- Expand and explore collaborative partnerships of mutual interest.
- Partnership together with state legislative leaders to have a construction bond on the next ballot.
- Work with district to ensure planned development in city stays ahead of student population increases and reduces over-crowding.
OneDublin.org: There are significant concerns in the community about school overcrowding and the conversion of commercial property into housing. What will you do to help address this problem?
Hart: “Over the past six years since I have been on the city council, we have decreased our number of housing units as originally planned from previously approved projects. This has significantly helped the school district. During this same time, the school district has increased their API score and increased their out of district student acceptance. Dublin is a well sought after school district for students and teachers alike. That is a benefit and a curse to those of us that have children attend Dublin schools. There must be a balance of housing and commercial building. One drives the other.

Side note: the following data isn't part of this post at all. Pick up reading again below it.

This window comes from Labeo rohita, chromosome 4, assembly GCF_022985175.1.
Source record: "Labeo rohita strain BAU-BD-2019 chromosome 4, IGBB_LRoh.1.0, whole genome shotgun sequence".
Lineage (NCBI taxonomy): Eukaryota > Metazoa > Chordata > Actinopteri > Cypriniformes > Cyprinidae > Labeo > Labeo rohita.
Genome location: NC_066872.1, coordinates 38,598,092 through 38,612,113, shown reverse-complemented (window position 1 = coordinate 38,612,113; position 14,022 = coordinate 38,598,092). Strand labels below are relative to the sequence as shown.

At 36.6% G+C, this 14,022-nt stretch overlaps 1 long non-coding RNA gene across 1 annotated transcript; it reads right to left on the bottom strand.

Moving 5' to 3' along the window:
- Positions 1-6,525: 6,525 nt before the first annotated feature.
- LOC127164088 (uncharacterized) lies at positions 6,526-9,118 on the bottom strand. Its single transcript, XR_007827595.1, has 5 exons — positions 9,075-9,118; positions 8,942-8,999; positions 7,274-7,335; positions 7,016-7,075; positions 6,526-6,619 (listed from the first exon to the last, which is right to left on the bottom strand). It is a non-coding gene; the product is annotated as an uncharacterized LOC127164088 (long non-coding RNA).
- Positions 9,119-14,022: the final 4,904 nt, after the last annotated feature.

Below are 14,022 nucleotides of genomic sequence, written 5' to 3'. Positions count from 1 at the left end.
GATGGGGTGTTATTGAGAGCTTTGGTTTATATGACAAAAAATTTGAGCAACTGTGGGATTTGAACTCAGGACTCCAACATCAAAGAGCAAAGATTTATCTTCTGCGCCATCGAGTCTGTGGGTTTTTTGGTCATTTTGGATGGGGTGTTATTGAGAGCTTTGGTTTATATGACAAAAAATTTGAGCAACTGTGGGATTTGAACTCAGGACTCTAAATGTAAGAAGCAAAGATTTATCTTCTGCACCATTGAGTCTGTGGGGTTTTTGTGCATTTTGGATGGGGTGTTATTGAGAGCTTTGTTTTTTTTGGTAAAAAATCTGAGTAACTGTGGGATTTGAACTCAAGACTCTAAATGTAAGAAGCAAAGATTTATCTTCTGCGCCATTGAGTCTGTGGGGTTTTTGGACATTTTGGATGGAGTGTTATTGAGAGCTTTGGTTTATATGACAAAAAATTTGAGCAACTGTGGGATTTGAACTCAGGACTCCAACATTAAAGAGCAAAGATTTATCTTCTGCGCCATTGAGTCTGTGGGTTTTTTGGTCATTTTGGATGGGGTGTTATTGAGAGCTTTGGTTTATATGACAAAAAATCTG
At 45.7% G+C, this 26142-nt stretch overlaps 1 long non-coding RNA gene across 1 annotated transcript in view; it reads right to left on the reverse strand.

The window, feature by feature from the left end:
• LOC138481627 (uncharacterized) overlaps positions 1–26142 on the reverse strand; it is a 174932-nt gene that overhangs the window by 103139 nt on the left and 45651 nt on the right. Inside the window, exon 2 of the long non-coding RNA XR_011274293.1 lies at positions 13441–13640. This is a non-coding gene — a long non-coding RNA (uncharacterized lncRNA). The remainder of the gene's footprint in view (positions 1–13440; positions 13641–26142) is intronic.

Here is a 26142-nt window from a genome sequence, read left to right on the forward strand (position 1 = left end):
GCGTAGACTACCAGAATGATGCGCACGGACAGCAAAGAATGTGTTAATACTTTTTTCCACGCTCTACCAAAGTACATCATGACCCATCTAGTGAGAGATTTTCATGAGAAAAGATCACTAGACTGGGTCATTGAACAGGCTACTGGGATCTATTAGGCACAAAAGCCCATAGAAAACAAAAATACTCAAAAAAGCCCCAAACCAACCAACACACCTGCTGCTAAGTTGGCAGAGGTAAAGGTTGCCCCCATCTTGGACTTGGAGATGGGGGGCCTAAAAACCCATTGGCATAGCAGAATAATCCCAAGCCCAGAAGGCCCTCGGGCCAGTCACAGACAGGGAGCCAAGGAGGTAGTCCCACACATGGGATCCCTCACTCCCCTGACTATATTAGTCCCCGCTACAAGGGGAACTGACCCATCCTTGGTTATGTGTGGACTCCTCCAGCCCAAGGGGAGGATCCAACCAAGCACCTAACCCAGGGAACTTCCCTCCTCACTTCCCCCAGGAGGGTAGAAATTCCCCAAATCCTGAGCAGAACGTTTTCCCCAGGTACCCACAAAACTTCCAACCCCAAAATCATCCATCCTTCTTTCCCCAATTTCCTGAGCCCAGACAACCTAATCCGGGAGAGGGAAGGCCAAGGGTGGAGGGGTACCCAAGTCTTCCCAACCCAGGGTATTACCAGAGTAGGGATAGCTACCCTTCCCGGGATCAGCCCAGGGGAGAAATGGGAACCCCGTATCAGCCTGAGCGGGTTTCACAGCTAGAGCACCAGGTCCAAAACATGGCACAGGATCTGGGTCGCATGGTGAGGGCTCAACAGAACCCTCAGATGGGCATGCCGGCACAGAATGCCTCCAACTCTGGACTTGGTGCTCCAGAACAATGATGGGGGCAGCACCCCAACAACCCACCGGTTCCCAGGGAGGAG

“As for eliminating commercial property into housing, I have publicly challenged the current council a number of times not to approve the elimination of commercial in light of housing. Two examples come to mind. First, I voiced significant concerns over adding 1200 additional housing units to the downtown area. Second, I have actively opposed eliminating 400,000 sq feet of commercial in favor of 400 housing units off of Hacienda. These will have a devastating impact to our schools. However, both are set to be approved by the majority of the city council.
“I will continue to fight against this ongoing conversation as your next Mayor. We must have planned, smart, slow growth and attempt to allow the school district to catch up. At this rate, the school district will never catch up and will always be chasing its tail.”
OneDublin.org: Students are under tremendous pressure due to global competition, the cost of education and the challenge of being accepted into college. What role should the City play in supporting students?